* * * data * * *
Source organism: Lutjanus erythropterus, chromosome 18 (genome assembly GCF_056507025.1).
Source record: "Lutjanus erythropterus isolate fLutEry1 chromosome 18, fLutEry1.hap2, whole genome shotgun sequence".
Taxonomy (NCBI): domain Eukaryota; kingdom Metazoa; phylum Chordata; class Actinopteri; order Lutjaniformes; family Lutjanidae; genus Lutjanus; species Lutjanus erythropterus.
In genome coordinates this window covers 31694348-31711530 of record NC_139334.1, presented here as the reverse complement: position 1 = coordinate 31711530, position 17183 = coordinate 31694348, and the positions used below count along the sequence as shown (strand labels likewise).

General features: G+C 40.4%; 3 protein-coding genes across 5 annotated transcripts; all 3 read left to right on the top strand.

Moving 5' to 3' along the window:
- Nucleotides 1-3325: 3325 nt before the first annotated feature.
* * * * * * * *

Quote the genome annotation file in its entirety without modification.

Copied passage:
Source organism: Lutjanus erythropterus, chromosome 18 (genome assembly GCF_056507025.1).
Source record: "Lutjanus erythropterus isolate fLutEry1 chromosome 18, fLutEry1.hap2, whole genome shotgun sequence".
Taxonomy (NCBI): domain Eukaryota; kingdom Metazoa; phylum Chordata; class Actinopteri; order Lutjaniformes; family Lutjanidae; genus Lutjanus; species Lutjanus erythropterus.
In genome coordinates this window covers 31694348-31711530 of record NC_139334.1, presented here as the reverse complement: position 1 = coordinate 31711530, position 17183 = coordinate 31694348, and the positions used below count along the sequence as shown (strand labels likewise).

General features: G+C 40.4%; 3 protein-coding genes across 5 annotated transcripts; all 3 read left to right on the top strand.

Moving 5' to 3' along the window:
- Nucleotides 1-3325: 3325 nt before the first annotated feature.